Joint ventures are typically more complicated than traditional M&A because there are more parties involved, and everyone has to agree on many items. But with the right approach and model, a joint venture can run smoothly.
To educate us on how to pull off joint ventures at scale is Clayton Stanley, Vice President, Head of Corporate Development at Amerivet Partners Management, Inc. They are very active in joint ventures, and in Clayton's year-and-half tenure in the organization, they have done over 40 JVs.
"It does me no good to pay less than the market price and get a great deal if I'm going to have an upset partner post-closing." - Clayton Stanley.
Amerivet Partners Management and Clayton approach their industry very differently. Due to its highly competitive nature, their model is all about joint venture consolidation instead of buying veterinary clinics outright. They only buy a majority portion of the clinics, 51% at minimum, and let the company owner retain equity in their own clinics.
Instead of turning the veterinarians into employees, they are now partners, which helps them align their goals and drive growth into their clinics.
The key to scaling this model is uniformity, especially with regards to the legal and operating agreements. You don't want to end up having 85 different clinics and having 85 other structures. This way, it makes your organization more manageable and more attractive if you plan on exiting down the road.
Communication is also crucial when you're doing this at scale. Clayton has many deals under LOI, all at the same time, and constant communication between the law firms, accounting firms, and different integration teams is vital to keep everything moving forward.
One of the early challenges in doing these types of deals is making sure that the buyer has a detailed understanding of the deal. In their case, the sellers are doctors who are not familiar with these kinds of deals, so sitting down with them and explaining the complexities of the deal is crucial. A big part of their operations relies on referrals from acquired clinics, so having a happy partner is in their best interest.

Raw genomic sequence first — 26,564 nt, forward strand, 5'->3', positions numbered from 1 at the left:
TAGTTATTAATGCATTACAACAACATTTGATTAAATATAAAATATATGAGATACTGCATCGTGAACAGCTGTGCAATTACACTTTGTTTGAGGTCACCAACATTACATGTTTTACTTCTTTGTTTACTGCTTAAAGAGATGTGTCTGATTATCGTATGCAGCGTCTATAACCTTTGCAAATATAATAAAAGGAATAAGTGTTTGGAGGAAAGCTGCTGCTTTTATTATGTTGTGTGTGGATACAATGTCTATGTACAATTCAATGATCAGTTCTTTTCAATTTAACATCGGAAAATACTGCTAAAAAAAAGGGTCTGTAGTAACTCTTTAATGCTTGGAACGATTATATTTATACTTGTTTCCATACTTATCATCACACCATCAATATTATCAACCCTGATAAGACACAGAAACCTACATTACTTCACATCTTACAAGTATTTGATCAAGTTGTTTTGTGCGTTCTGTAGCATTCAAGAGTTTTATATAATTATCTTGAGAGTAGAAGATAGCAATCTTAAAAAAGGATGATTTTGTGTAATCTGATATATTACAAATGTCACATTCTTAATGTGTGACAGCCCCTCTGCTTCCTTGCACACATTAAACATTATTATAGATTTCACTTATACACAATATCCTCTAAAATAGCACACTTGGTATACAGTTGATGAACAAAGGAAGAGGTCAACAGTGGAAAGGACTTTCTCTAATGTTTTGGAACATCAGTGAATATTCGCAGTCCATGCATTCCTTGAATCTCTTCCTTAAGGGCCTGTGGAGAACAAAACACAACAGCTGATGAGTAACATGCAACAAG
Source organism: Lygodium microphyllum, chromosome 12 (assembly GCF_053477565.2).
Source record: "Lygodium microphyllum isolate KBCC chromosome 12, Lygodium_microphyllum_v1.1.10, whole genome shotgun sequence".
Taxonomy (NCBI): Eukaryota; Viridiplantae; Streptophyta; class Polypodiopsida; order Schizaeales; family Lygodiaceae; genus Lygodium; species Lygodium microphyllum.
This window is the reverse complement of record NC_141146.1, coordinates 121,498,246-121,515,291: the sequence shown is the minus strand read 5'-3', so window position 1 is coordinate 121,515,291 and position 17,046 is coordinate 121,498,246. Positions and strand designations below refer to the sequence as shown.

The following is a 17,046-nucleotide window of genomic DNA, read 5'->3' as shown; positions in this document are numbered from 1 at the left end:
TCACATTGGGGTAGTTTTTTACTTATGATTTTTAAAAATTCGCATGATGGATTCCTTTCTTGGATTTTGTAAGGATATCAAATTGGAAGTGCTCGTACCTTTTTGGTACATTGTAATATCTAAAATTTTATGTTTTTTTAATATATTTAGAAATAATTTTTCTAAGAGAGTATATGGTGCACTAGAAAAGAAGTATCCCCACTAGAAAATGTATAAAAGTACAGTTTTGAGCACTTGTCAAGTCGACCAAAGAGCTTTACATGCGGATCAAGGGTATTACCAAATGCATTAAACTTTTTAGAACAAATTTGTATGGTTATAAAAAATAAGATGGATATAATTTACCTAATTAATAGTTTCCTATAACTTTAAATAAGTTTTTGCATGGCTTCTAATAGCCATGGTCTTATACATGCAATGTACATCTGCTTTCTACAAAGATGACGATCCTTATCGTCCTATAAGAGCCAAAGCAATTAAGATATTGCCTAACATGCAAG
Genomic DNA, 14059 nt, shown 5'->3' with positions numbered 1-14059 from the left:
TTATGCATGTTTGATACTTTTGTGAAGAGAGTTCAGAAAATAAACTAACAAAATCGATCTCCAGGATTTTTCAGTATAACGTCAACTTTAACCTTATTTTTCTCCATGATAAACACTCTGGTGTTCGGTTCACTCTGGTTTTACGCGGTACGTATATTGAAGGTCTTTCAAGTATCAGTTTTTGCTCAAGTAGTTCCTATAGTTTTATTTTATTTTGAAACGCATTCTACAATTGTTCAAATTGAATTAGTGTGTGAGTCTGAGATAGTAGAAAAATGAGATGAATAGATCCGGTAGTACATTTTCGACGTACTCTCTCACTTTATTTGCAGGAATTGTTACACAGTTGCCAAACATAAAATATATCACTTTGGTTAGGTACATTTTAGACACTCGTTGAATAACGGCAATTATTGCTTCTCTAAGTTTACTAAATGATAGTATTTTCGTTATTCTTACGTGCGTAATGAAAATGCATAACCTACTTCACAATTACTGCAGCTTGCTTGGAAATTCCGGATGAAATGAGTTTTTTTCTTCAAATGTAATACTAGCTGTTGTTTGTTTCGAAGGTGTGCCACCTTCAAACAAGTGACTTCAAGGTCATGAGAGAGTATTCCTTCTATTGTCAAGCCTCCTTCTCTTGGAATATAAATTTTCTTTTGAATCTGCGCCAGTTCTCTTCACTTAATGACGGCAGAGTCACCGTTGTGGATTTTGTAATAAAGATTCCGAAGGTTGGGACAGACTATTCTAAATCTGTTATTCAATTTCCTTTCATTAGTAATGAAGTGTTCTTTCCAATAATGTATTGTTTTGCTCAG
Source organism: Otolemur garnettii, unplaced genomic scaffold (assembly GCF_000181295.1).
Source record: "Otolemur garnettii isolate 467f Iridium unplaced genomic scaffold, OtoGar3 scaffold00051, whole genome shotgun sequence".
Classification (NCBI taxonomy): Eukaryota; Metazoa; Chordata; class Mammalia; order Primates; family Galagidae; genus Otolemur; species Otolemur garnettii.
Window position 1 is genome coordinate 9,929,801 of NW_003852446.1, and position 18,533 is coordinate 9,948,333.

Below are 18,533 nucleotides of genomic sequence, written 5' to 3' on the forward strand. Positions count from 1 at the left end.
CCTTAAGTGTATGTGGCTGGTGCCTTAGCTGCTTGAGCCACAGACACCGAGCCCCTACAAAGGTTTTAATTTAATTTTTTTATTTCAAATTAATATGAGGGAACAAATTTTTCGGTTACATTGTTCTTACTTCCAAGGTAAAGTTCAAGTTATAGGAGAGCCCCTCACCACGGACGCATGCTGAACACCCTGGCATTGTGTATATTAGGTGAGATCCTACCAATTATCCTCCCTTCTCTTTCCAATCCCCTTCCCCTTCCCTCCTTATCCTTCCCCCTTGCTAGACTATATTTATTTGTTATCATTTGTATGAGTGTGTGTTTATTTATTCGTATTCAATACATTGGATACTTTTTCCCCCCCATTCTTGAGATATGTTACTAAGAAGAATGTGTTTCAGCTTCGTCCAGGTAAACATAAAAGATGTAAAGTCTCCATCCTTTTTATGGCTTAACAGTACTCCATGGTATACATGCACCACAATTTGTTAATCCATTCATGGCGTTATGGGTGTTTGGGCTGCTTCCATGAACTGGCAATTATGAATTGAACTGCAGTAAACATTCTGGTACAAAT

It's also essential to apply that mindset during negotiations. Unlike a traditional stock sale where the seller can choose to exit the business, the seller will be a partner in the JV, which means you have to come up with a fair deal to keep them happy.
A lot of their integration happens pre-close. They have a very light touch integration, to the point where they make sure that nothing almost changes in the acquired business. They want to keep the clinic's culture that they're buying, including the business name.
Most of their integration work comes from cost synergies. Many of the clinics they acquire are small and not focused on driving down their cost of goods sold. This is where they can help the acquired companies, as they know all the significant suppliers in the space.
Being a serial consolidator who handles over 40 deals a year, there is a lot of juggling around for the head of corp dev. So how does he do it?
Clayton believes in empowering his team. Having a team that you can trust is critical to success. He keeps his team as involved as possible and trains them to flag issues that need his attention.
This way, he can truly focus on the deals that matter. Every deal is important to them, so unless there is a critical issue that needs his attention, he works on the deal that is about to close.
Being a consolidator with a lot of deal activity, Clayton needs all hands on deck. He's got a lot of people working on different deals all at the same time. But even with all of these, he aims to be agile.
It is important to keep team members happy and productive. He's constantly moving people around depending on the needs of a specific deal. He identifies bottlenecks in the process and adds team members to those if necessary. Team awareness is also crucial. If the people in a particular team are overworked, Clayton makes sure to alleviate some of the workloads by adding people to that workforce.